Learn How to Maximize Your 401(k) Like a Pro

It can be challenging to reach the maximum contribution limit for a 401(k). but there are ways to achieve this goal. Many individuals prefer 401(k) accounts over IRAs for a specific reason: the potential for receiving employer matching contributions, which can result in ‘free money.’ Additionally, 401(k) plans typically offer higher annual contribution limits compared to IRAs, allowing you to save more for retirement in a tax-advantaged manner.

Contribution limits 

For the current year, 401(k) contribution limits are set at $22,500 for individuals under 50 and $30,000 for those aged 50 and above. In contrast, individuals under 50 may contribute up to $6,500 to their IRA, and those over age 50 and over can contribute up to $7,500. Despite these higher limits, a recent CNBC survey found that only 11% of savers manage to maximize their 401(k) contributions.

Given the higher limits involved, this statistic is understandable. However, fully funding a 401(k) can significantly benefit your future financial security. If your goal is to achieve this milestone, consider implementing some smart strategies.

Making Sacrifices When Necessary

While some financial experts suggest cutting back on minor indulgences like store-bought coffee and takeout meals to boost your retirement savings, realistically, these cutbacks alone won’t enable you to reach the annual contribution limits of $22,500 or $30,000 for a 401(k).

If you are already close to the maximum contribution levels, reducing daily expenses like coffee shop visits might nudge you closer to your goal. However, if your overall financial situation only allows for a $5,000 annual contribution to your 401(k), brewing coffee at home won’t bridge the gap to $22,500 or $30,000. Similarly, giving up a weekly takeout order, canceling a gym membership, or trimming other modest expenses won’t suffice either.

To position yourself to maximize your 401(k) contributions, especially if you aren’t a high earner, focus on controlling your major expenditures. This entails avoiding a substantial mortgage and minimizing car-related expenses instead of committing to a hefty $900 monthly car payment.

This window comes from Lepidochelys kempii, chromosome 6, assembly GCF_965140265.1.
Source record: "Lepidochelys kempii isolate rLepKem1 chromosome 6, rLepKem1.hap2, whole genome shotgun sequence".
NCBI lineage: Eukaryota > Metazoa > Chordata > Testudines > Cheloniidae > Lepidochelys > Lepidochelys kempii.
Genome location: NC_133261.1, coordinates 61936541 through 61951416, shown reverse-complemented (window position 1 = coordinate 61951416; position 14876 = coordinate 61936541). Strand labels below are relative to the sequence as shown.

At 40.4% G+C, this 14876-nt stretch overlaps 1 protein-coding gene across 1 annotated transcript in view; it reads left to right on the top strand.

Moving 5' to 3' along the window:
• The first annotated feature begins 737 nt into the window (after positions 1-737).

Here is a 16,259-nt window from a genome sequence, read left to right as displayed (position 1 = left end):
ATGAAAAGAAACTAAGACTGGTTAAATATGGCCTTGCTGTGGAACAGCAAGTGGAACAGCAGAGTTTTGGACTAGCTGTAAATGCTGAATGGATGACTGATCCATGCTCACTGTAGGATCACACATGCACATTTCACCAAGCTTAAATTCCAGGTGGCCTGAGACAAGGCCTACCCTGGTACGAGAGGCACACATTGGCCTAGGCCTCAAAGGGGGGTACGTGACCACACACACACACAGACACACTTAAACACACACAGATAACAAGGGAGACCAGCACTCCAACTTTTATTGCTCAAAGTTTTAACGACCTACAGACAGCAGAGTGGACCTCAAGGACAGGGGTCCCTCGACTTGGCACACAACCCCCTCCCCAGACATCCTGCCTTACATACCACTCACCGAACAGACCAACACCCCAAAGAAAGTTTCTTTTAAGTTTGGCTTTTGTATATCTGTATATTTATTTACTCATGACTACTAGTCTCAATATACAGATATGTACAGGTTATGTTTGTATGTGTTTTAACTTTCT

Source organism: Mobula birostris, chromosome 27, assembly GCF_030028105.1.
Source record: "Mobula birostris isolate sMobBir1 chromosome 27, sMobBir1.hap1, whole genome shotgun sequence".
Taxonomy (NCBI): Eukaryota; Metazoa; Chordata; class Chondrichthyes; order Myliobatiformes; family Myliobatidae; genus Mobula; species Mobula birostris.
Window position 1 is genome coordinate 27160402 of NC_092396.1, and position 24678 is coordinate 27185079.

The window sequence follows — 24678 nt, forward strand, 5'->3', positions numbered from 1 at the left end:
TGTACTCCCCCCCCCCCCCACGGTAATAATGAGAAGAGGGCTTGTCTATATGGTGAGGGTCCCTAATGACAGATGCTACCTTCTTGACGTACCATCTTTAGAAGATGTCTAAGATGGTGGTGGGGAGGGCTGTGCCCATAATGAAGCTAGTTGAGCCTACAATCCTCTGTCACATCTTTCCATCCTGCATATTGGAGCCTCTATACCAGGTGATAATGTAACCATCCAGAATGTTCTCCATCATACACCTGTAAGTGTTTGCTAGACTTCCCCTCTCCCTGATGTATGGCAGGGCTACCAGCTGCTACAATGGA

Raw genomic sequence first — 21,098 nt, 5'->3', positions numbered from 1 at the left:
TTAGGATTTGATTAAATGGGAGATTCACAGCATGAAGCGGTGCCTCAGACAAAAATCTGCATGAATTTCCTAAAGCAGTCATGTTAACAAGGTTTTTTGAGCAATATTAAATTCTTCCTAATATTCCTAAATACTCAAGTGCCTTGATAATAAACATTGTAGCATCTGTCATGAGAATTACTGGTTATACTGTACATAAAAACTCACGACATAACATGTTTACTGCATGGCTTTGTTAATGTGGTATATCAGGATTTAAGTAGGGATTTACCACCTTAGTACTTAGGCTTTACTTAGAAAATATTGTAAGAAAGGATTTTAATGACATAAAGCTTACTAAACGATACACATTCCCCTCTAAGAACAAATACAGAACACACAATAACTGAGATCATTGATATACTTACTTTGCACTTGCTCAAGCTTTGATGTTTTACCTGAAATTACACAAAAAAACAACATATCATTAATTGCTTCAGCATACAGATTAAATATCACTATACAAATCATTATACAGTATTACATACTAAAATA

Setting Priorities

Living in a smaller home or driving a less luxurious car may not appeal to everyone, and that’s perfectly acceptable as long as you are committed to saving a significant portion of your income for retirement. Maximizing your 401(k) contributions is just one option among many. 

Remember, if this is your objective, you must prioritize keeping your more considerable expenses, such as housing and transportation, in check. By reducing your monthly mortgage from $2,700 to a more manageable $1,200 and opting for a $525 car payment over $900, you free up $1,875 each month – the amount needed to max out a 401(k) if you’re under 50.

Getting a Part-time Job or Finding a Side Hustle

Think about finding a part-time job or starting a side hustle. Bringing in an additional stream of income can allow you to add more money to your current 401(k). By increasing your cash flow, you have more income that you can contribute to your present plan.

Consider a Solo 401(k) 

If you don’t have access to these plans, consider opening a business, especially if you already have a side hustle or are considering one. If you are self-employed and have no employees, you are eligible to open a solo 401(k). This applies to couples who jointly run a business as well. As both an employer and an employee, you can make contributions to your solo 401(k). You have the option of selecting either a traditional or a Roth plan. The money that you are generating from your side hustle (your company) can go to your solo 401(K).

Ultimately, it’s about making choices that align with your financial goals. Whether you choose to maximize your 401(k) contributions or not, maintaining control over your significant expenses will undoubtedly benefit your future financial well-being.

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